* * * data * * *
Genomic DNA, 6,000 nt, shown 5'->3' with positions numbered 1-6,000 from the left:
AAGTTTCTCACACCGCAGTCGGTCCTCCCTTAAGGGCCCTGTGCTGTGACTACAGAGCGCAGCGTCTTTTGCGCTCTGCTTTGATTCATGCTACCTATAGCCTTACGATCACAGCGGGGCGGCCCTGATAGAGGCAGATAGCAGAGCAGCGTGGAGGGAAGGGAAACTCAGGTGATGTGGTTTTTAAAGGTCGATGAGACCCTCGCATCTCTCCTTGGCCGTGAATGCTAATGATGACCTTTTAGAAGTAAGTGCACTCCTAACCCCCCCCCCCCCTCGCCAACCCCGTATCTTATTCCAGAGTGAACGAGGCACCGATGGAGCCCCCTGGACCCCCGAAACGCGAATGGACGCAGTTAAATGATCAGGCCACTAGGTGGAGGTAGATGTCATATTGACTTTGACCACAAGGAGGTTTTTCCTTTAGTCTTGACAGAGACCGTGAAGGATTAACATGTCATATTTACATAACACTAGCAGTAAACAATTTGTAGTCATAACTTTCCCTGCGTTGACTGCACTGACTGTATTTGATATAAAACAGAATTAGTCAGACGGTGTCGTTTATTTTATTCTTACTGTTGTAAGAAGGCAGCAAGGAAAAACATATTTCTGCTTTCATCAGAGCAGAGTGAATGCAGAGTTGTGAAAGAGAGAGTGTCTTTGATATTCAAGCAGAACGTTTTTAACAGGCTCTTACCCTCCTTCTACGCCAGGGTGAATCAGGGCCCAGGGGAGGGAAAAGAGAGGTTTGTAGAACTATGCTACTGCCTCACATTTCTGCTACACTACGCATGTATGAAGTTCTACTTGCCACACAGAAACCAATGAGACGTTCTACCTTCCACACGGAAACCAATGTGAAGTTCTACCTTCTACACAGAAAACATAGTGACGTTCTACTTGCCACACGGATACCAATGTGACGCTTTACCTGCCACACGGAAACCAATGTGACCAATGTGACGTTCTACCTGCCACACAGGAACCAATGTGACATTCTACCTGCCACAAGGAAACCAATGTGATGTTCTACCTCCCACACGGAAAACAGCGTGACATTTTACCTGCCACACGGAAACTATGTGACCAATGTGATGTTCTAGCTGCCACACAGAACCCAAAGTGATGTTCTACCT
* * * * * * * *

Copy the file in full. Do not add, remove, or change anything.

Genomic DNA, 6,000 nt, shown 5'->3' with positions numbered 1-6,000 from the left:
AAGTTTCTCACACCGCAGTCGGTCCTCCCTTAAGGGCCCTGTGCTGTGACTACAGAGCGCAGCGTCTTTTGCGCTCTGCTTTGATTCATGCTACCTATAGCCTTACGATCACAGCGGGGCGGCCCTGATAGAGGCAGATAGCAGAGCAGCGTGGAGGGAAGGGAAACTCAGGTGATGTGGTTTTTAAAGGTCGATGAGACCCTCGCATCTCTCCTTGGCCGTGAATGCTAATGATGACCTTTTAGAAGTAAGTGCACTCCTAACCCCCCCCCCCCCTCGCCAACCCCGTATCTTATTCCAGAGTGAACGAGGCACCGATGGAGCCCCCTGGACCCCCGAAACGCGAATGGACGCAGTTAAATGATCAGGCCACTAGGTGGAGGTAGATGTCATATTGACTTTGACCACAAGGAGGTTTTTCCTTTAGTCTTGACAGAGACCGTGAAGGATTAACATGTCATATTTACATAACACTAGCAGTAAACAATTTGTAGTCATAACTTTCCCTGCGTTGACTGCACTGACTGTATTTGATATAAAACAGAATTAGTCAGACGGTGTCGTTTATTTTATTCTTACTGTTGTAAGAAGGCAGCAAGGAAAAACATATTTCTGCTTTCATCAGAGCAGAGTGAATGCAGAGTTGTGAAAGAGAGAGTGTCTTTGATATTCAAGCAGAACGTTTTTAACAGGCTCTTACCCTCCTTCTACGCCAGGGTGAATCAGGGCCCAGGGGAGGGAAAAGAGAGGTTTGTAGAACTATGCTACTGCCTCACATTTCTGCTACACTACGCATGTATGAAGTTCTACTTGCCACACAGAAACCAATGAGACGTTCTACCTTCCACACGGAAACCAATGTGAAGTTCTACCTTCTACACAGAAAACATAGTGACGTTCTACTTGCCACACGGATACCAATGTGACGCTTTACCTGCCACACGGAAACCAATGTGACCAATGTGACGTTCTACCTGCCACACAGGAACCAATGTGACATTCTACCTGCCACAAGGAAACCAATGTGATGTTCTACCTCCCACACGGAAAACAGCGTGACATTTTACCTGCCACACGGAAACTATGTGACCAATGTGATGTTCTAGCTGCCACACAGAACCCAAAGTGATGTTCTACCT